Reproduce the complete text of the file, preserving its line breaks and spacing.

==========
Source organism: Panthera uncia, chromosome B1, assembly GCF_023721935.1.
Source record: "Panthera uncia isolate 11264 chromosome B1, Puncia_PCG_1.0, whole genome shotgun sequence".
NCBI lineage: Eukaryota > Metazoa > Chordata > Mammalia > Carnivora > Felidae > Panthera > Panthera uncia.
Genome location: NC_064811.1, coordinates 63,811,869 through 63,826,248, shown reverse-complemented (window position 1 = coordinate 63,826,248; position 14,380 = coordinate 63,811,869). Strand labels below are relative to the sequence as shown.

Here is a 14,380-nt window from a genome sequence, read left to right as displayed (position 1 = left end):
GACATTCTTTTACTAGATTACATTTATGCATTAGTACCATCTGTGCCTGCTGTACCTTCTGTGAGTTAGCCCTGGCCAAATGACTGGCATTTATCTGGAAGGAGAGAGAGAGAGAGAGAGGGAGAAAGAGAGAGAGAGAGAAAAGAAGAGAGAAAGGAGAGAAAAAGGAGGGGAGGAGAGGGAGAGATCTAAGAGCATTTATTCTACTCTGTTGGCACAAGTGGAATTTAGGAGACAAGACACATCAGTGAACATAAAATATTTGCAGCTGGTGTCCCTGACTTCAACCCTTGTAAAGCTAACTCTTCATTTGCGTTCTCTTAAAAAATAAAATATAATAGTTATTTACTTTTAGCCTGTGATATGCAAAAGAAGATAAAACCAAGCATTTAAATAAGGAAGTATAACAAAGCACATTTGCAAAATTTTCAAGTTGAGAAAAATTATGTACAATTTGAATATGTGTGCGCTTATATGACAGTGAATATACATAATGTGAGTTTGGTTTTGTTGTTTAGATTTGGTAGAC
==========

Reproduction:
Source organism: Panthera uncia, chromosome B1, assembly GCF_023721935.1.
Source record: "Panthera uncia isolate 11264 chromosome B1, Puncia_PCG_1.0, whole genome shotgun sequence".
NCBI lineage: Eukaryota > Metazoa > Chordata > Mammalia > Carnivora > Felidae > Panthera > Panthera uncia.
Genome location: NC_064811.1, coordinates 63,811,869 through 63,826,248, shown reverse-complemented (window position 1 = coordinate 63,826,248; position 14,380 = coordinate 63,811,869). Strand labels below are relative to the sequence as shown.

Here is a 14,380-nt window from a genome sequence, read left to right as displayed (position 1 = left end):
GACATTCTTTTACTAGATTACATTTATGCATTAGTACCATCTGTGCCTGCTGTACCTTCTGTGAGTTAGCCCTGGCCAAATGACTGGCATTTATCTGGAAGGAGAGAGAGAGAGAGAGAGGGAGAAAGAGAGAGAGAGAGAAAAGAAGAGAGAAAGGAGAGAAAAAGGAGGGGAGGAGAGGGAGAGATCTAAGAGCATTTATTCTACTCTGTTGGCACAAGTGGAATTTAGGAGACAAGACACATCAGTGAACATAAAATATTTGCAGCTGGTGTCCCTGACTTCAACCCTTGTAAAGCTAACTCTTCATTTGCGTTCTCTTAAAAAATAAAATATAATAGTTATTTACTTTTAGCCTGTGATATGCAAAAGAAGATAAAACCAAGCATTTAAATAAGGAAGTATAACAAAGCACATTTGCAAAATTTTCAAGTTGAGAAAAATTATGTACAATTTGAATATGTGTGCGCTTATATGACAGTGAATATACATAATGTGAGTTTGGTTTTGTTGTTTAGATTTGGTAGAC